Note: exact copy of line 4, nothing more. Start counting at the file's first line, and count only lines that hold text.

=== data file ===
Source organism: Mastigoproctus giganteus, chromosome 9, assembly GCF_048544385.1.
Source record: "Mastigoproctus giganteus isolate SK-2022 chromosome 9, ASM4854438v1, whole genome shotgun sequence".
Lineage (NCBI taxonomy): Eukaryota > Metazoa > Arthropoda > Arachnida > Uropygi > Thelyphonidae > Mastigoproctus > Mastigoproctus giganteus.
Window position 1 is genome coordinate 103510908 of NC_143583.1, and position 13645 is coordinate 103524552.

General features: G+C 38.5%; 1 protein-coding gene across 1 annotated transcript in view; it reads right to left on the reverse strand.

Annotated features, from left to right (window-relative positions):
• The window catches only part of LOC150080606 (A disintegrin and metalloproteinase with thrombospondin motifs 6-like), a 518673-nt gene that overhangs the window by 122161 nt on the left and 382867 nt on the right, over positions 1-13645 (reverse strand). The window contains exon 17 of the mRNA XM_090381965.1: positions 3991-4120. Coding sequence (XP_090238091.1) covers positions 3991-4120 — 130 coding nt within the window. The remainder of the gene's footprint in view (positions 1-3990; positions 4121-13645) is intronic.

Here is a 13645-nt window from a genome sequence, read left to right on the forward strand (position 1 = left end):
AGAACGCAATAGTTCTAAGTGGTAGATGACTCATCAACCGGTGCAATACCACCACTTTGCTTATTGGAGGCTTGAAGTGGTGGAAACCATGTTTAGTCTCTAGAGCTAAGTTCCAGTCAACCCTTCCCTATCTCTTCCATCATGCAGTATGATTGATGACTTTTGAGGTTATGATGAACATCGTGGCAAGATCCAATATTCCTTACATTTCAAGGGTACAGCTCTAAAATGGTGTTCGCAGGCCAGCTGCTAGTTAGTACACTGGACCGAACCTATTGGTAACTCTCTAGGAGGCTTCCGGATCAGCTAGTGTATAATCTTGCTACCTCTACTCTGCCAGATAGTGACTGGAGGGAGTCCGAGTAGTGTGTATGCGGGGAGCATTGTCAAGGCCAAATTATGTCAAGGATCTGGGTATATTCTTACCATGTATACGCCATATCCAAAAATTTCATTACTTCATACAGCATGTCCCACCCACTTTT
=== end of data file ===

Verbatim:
Window position 1 is genome coordinate 103510908 of NC_143583.1, and position 13645 is coordinate 103524552.